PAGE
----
DOI: 10.1161/circ.148.suppl_1.15799 ISSN: 0009-7322

Abstract 15799: Frequency and Etiology of Post-Operative Leukocytosis After Heart Transplantation

Ian R Sigal, Maria Molina, Teresa Wang, Pavan Atluri, Marisa Cevasco, Emily Blumberg, Arwin Thomasson, Rhondalyn C McLean, Lee R Goldberg, Luise L Holzhauser, Michael V Genuardi
  • Physiology (medical)
  • Cardiology and Cardiovascular Medicine

Introduction: Many factors contribute to post-operative leukocytosis after heart transplantation; it may be challenging to determine whether post-operative leukocytosis is caused by infection.

Objective: To describe the frequency and causes of leukocytosis after heart transplantation.

Methods: A representative sample of 207 of 308 patients who underwent heart transplant at our institution between 1/1/17 and 12/31/22 was examined. Leukocytosis was defined as a white blood cell (WBC) count peak >11 th/μL or a 30% increase in WBC if pre-transplant baseline was >11 th/μL. Leukocytosis was classified as early (post operative day [POD] 0-3), delayed (POD 4-7), or late (POD 8-60). Culture, biopsy, and other clinical data were used to adjudicate etiology. Groups were compared using χ 2 , Fisher’s, or t-test as indicated.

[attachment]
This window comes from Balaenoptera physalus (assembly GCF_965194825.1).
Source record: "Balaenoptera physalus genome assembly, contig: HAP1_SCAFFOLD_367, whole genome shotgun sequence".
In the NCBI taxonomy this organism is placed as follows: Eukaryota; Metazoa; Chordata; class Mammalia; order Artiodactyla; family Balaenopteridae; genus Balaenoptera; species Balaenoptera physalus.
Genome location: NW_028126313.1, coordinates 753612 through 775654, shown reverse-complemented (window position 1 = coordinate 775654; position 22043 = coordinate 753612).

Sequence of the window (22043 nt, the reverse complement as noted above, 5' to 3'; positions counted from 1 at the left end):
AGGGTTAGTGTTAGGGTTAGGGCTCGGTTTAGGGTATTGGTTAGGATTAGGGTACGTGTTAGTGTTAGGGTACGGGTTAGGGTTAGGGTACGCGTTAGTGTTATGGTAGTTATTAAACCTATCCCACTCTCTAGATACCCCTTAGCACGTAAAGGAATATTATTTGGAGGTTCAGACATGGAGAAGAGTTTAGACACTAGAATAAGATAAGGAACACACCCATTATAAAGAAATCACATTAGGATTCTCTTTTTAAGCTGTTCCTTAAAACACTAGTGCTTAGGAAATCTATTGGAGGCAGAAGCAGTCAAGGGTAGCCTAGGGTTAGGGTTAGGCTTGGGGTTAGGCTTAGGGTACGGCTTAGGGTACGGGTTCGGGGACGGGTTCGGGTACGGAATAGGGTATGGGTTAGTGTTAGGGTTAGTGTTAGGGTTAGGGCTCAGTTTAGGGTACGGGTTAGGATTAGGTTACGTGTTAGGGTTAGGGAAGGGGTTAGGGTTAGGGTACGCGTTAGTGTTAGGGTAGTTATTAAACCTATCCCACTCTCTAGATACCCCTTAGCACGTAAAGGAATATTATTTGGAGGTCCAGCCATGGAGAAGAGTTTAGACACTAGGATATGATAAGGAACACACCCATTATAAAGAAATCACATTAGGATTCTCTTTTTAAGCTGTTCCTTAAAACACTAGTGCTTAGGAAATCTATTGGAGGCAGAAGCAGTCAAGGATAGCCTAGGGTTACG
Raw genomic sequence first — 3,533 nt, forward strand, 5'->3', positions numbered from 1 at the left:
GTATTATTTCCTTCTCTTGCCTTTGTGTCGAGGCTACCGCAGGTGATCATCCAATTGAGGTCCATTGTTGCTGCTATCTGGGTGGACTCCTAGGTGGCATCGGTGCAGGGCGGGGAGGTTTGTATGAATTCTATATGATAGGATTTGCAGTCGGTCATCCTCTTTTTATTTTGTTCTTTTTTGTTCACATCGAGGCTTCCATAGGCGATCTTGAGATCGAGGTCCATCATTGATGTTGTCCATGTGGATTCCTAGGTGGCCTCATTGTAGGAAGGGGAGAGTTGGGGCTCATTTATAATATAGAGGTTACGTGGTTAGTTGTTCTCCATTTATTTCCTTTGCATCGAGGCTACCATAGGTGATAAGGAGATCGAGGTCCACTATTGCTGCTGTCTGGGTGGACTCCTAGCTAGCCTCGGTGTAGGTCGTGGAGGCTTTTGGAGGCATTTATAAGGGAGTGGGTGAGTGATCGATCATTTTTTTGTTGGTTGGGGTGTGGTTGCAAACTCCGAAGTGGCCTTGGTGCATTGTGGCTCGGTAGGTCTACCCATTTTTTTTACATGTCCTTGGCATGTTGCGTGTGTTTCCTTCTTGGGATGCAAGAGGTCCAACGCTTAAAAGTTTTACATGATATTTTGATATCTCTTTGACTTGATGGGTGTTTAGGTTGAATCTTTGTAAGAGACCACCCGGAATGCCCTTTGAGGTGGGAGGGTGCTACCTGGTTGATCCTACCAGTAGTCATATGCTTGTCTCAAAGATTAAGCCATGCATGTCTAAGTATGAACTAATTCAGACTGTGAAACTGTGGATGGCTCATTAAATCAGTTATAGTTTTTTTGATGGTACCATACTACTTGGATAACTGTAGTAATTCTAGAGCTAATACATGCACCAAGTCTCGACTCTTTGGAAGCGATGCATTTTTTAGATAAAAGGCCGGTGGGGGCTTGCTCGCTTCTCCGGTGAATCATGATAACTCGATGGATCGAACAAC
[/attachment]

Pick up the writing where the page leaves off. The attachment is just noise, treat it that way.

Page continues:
Results: The sample was 27% female with a mean age of 51.2 (±12.6) years. A total of 404 leukocytosis episodes were identified affecting 204 patients. Common etiologies included: post-transplant surgery (47.0%), true infection (27.2%), corticosteroid bolus (4.0%), subsequent surgery (3.5%), rejection (3.0%), and thrombus (3.0%). Delayed (24/47) and late (59/146) leukocytosis were more likely to be associated with infection than early leukocytosis (27/211, p<0.0001 for both comparisons). Common causes of infection were: pneumonia (33%), bloodstream infection (20%), skin and soft tissue (12%), unknown (9%), urinary (5%), and colitis (3%). Post-operative infection was associated with increased hospital length of stay after transplantation (17 vs 46 days, p<0.0001), and increased in-hospital mortality (9.6% vs 2.7%, p=0.040). ECMO (p=0.08), non-ECMO temporary mechanical circulatory support (p=0.70), prior cardiac surgery (p=0.08), and donor bloodstream infection (p=0.40) were not associated with post-operative infection. There was no significant difference in cross clamp time (p=0.42), ischemic time (p=0.27), or age (p=0.07) in patients with vs without infection.

Conclusion: Leukocytosis after transplant is nearly universal. Patients developing leukocytosis on POD ≥4 have a high rate of concurrent infection compared to those with early leukocytosis, which is in turn associated with increased LOS and in-hospital mortality.

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